Craig F. Morris explores the beginnings of American strategic bombing theory, why it changed over time, the factors that shaped that change, and how technology molded military doctrine. This much-needed book provides a full spectrum discussion of the American strategic bombing concept in a way that advances aviation history.
In the minds of forward thinking aerial theorists the new technology of the airplane removed the limitations of geography, defenses, and operational reach that had restricted ground and naval forces since the dawn of human conflict. With aviation, a nation could avoid costly traditional military campaigns and attack the industrial heart of an enemy using long-range bombers. Yet, the acceptance of strategic bombing doctrine proved a hard-fought process. This is not the story of any one person or event; instead, it is a twisting tale of individual efforts, organizational infighting, political priorities, and technological integration. By tracing the complex interrelationships of these four causal factors, this book provides a greater understanding of the origins and rise to dominance of American strategic bombing theory.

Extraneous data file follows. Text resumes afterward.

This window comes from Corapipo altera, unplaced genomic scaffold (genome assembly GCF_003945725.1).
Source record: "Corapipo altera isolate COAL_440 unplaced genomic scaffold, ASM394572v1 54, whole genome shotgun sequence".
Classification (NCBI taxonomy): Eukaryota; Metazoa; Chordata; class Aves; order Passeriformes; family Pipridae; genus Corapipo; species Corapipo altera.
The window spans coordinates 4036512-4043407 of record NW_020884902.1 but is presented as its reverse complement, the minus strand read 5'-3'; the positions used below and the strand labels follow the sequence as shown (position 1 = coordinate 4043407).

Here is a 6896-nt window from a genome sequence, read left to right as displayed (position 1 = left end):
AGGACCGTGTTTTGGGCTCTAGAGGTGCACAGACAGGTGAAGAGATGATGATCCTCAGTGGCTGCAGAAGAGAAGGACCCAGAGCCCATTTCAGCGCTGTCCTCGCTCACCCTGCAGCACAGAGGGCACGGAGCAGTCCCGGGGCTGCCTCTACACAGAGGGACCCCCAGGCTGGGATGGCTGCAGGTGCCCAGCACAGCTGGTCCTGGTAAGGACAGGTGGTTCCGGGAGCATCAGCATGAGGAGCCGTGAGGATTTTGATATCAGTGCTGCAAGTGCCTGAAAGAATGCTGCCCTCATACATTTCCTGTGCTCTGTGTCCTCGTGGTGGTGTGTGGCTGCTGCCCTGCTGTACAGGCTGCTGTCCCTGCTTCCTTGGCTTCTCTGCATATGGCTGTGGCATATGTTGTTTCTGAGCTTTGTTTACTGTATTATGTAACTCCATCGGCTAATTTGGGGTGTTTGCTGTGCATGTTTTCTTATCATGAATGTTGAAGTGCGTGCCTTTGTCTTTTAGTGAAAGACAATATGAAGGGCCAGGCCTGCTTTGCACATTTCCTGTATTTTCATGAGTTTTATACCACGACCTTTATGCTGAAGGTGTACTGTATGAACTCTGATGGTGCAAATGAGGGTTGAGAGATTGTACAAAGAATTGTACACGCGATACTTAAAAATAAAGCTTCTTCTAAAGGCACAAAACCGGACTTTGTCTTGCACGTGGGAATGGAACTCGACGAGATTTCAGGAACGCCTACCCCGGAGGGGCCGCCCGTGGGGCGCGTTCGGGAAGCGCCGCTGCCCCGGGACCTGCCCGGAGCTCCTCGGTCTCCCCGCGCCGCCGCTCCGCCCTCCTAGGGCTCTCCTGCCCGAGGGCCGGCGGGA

About the Author
LT. COL. CRAIG F. MORRIS, USAF, PhD is an assistant professor of history at the U.S. Air Force Academy where he teaches courses on world history, aviation history, military history, and the history of technology. He is a twenty-five-year veteran of the U. S. Air Force with assignments in intelligence and air campaign planning.
Table of Contents
Chapter 1 A Late-Night Wake-Up Call in Mexico 11
Chapter 2 The War in Europe 33
Chapter 3 The Birth of American Strategic Bombing Theory 60
Chapter 4 The Hard Realities of War 86
Chapter 5 Solidifying Doctrine through History 112
Chapter 6 Strategic Bombing to the Periphery 135
Chapter 7 Marrying Technology and Doctrine 160
Chapter 8 The Triumph of the Bomber Advocates 179